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Letter: Treading Water: Pros And Cons Of Fracking

I read with interest about the panel discussion on the pros and cons of so-called “hydrofracking.” The debate as framed makes good points, however, it also misses a few key points. 

When I was an exploration and development geologist for a Fortune 100 oil and gas company, for all the majors I worked with the preferred industry standard practice for both oil and gas well completions was called an “acid frac,” or an “acid job.” Based on my understanding, this is still the preferred method for non-horizontal wells, not hydrofracking. 

The acids pumped into these wells, such as hydrofluoric and hydrochloric acid, are highly concentrated to “clean out” or dissolve rock and natural cements to produce preferential flow paths for oil and gas. These old practices involve hundreds of thousands of U.S. wells—more than are typically hydrofracked. These practices are unregulated, as are the drilling muds. 

 

“Mud” is a misleading term. These muds are laden with polymers, chemicals, and heavy metals formulated to bring to the surface crushed rock, coat the borehole, and prevent blowouts. My company experienced a “blowout” in Oklahoma that blew the entire drill string out of the hole when it encountered an over-pressured gas zone and the mud was not thick enough to counter the massive pressure. Muds are excluded from reporting, regulation or oversight. 

 

The key to a successful well is the completion method: the type of mud used and how the well casing is cemented into place. The blow-out of BP’s Deep Water Horizon Anaconda well in the Gulf is a recent case of questionable cementing practices. There was also a major blowout several years prior in Ohio. 

 

Well-drilling and completions are not regulated, left up to what is termed “best professional practice.” Yet large areas and groundwater zones in many old producing areas in the U.S. are contaminated from prior practices. This calls for a broad-based effort by citizens and government to reduce deaths and injuries. Despite best practices, accidents do happen. 

 

Stephen Cipot


News

Seven in contest for three seats on school board

On April 8, members of the Levittown Property Owners Association invited all seven candidates in the running for Island Trees School District Board of Education to a “Meet the Candidates” forum. Of the seven only four attended, and only three spoke on the dais. 

 

According to Levittown Property Owners President Diane Kirk, members of the Island Trees School District were invited to attend the forum, but declined stating that they were going to attend their own forum on May 12.

 

Challenger Brian Fielding, a 1995 Island Trees High School graduate, opened the forum with the promise of more transparency.  

Due to what appears to be a colossal error on the part of the Nassau County Assessor’s office, or perhaps an errant interpretation of state law, nearly 2,000 military veterans and Gold Star families in Levittown and Island Trees will have to wait for their tax break until next year. 

 

Both the Levittown and Island Trees school districts are among several local school districts that recently approved resolutions extending the exemption to local veterans, even though budgets and Albany’s tax cap make it a tough choice. Earlier this year, trustees in both districts voted unanimously to provide a school tax exemption for veterans living in the district, starting with the 2014-15 school year.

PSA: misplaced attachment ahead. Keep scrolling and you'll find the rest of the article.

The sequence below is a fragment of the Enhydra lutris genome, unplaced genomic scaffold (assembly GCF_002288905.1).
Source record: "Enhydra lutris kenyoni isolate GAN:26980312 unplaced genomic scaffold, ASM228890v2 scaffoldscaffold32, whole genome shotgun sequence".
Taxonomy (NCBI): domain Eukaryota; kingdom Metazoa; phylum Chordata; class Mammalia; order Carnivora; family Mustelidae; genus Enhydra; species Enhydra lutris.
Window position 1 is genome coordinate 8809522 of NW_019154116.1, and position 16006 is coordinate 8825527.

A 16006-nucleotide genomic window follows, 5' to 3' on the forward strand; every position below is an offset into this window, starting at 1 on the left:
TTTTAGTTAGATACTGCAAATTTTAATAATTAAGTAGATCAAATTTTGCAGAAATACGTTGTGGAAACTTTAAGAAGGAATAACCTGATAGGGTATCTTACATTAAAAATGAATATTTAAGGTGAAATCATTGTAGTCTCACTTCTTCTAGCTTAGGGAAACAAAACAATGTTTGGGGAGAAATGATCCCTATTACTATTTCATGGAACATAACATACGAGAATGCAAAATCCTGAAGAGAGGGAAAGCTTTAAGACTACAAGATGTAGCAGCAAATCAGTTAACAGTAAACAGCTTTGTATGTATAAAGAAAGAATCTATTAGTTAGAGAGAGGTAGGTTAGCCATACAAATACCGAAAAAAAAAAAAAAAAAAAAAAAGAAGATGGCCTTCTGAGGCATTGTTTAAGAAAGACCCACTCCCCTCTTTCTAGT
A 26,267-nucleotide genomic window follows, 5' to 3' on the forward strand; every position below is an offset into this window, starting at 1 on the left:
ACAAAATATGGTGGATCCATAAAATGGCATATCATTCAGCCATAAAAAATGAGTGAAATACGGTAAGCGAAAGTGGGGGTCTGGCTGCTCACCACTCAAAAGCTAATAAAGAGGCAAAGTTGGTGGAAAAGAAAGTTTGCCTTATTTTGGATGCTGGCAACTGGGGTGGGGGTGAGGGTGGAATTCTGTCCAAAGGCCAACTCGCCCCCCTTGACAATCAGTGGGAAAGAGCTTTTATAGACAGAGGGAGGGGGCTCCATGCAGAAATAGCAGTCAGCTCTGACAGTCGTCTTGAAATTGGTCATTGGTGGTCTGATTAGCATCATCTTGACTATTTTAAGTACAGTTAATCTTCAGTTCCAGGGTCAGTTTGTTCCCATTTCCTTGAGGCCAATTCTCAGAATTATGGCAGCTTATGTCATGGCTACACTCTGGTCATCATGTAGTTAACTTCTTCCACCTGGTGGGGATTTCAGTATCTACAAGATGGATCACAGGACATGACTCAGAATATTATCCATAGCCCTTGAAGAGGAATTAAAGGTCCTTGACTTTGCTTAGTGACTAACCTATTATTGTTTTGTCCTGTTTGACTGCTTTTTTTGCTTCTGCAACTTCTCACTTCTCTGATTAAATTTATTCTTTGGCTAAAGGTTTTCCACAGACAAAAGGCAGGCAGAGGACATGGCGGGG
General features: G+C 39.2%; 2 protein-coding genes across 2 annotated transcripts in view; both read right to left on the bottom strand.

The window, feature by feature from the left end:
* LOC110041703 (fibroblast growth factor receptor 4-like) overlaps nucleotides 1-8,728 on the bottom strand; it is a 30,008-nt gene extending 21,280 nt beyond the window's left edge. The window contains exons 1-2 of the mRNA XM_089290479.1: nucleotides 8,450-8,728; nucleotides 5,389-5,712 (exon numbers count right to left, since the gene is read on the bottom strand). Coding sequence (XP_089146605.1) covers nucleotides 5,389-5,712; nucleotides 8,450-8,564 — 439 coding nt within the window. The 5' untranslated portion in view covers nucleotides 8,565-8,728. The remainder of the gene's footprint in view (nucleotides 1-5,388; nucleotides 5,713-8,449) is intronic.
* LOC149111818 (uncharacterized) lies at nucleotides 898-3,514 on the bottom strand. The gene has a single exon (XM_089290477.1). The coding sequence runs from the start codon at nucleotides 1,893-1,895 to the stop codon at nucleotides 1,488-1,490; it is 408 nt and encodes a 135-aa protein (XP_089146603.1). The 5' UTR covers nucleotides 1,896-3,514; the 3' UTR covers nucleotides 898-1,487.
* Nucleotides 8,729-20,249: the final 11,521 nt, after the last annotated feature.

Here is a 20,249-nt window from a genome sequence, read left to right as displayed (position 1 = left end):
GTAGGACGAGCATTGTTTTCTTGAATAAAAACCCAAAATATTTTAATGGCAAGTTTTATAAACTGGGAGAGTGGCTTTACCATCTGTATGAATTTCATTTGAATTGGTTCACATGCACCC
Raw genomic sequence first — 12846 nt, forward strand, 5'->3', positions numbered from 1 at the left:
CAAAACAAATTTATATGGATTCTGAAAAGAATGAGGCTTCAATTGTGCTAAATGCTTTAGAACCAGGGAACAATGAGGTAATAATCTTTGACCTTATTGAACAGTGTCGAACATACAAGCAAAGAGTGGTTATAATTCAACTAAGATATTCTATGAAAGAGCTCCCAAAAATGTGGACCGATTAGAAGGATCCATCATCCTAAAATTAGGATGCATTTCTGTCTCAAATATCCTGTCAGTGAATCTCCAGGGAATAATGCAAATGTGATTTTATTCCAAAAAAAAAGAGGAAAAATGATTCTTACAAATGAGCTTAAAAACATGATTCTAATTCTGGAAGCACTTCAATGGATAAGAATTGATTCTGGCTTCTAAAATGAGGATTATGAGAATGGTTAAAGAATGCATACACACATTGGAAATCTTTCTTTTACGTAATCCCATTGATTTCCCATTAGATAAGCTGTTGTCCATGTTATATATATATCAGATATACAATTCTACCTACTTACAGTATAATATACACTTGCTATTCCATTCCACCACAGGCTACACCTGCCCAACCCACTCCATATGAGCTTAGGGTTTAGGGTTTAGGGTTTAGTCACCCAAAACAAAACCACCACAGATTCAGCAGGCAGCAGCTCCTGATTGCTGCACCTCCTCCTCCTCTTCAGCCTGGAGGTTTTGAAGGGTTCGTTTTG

Sports

Cantiague Park Senior Men’s Golf League had its first tournament on Thursday April 4. Twenty golfers came out on on a crisp but sunny morning. Charlie Hong was the only man to score under a 40, with a 38 and won for low overall score. Jim O’ Brien  scored a 41, and won low overall net in a tie-breaker with Mike Guerriero. 

 

Competition on the nine-hole course is divided into two divisions. Flight A is for players with a handicap of 13 or lower. Flight B is for players with a handicap of 14 or more.  The league is a 100 percent handicap league. Any man 55 years or older is eligible for membership. We have many openings for this year, and you can sign up anytime throughout the the season. 

Friday Pins, Pizza & Pepsi

Trevor Williams 166,101

 

Keith Kyte 137,119,115

 

Anthony Baio 111,73

 

Alyssa Williams 141,133,120

 

Lauren Walpole 114,105,96

 

Kaitlyn Insinna 106,68,67

 

Robert Brooler 107,97

 

Frank Pietraniello 94

 

Friday Bumper Stars

Matthew Banfich 140,95

 

Nicky Barrera 115,99

 

Jake Mauro 107

 

Anthony Barrera 97,79

 

Michael Pietraniello 97,87

 

Ty Peranzo 95

 

Steven Tiemer 92

 

Nick Bevinetto 90,82

 

Ava Banfich 103,101

 

Julianna Mauro 103,87

 

Gianna Centonze 102,91

 

Victoria Gray 91,87

 

Mike Rosen 87,86

 

Steven Brauer 85,83

 

Stephan Mandola 83

 

Joey Mohaudt 81

 

Pantelis Siriodis 80

 

Kelsey Casperson 85,73

 

Stephanie Tiemer 71,67

 

Kathleen Hoffman 68,65

 

Friday Rising Stars

Jason Tiemer 191,169,138

 

Max Benson 179

 

Andrew Scarpaci 168,162,148

 

Avery Benson 151,149,135

 

Matthew Brezinski 143,110

 

Ted Fiber 128,115,114

 

Paul Klein 126,107

 

Nicholas Pisano 123,115

 

Billy Walsh 108

 

Saturday

Levittown Island trees

 

Michael Beck 117,89

 

Zach Pilser 114,110

 

Sophia Bloom 93,90

 

Olivia Bloom 81,79

 

Christian Tucci 88,85

 

Louis Bonaventura 84,79

 

Ava Tucci 74,65

 

— Submitted by the South Levittown Lanes


Calendar

Maundy Thursday - April 17

Andrew Dice Clay - April 17

American Legion - April 18


Columns

Yellow Margarine And A Pitch For The Ages
Written by Michael A. Miller, mmillercolumn@gmail.com

Sustainable LI: Getting Good Things Done
Written by Mike Barry, MFBarry@optonline.net

LI’s ‘Most Prominent Lady In Politics’
Written by Michael A. Miller, mmillercolumn@gmail.com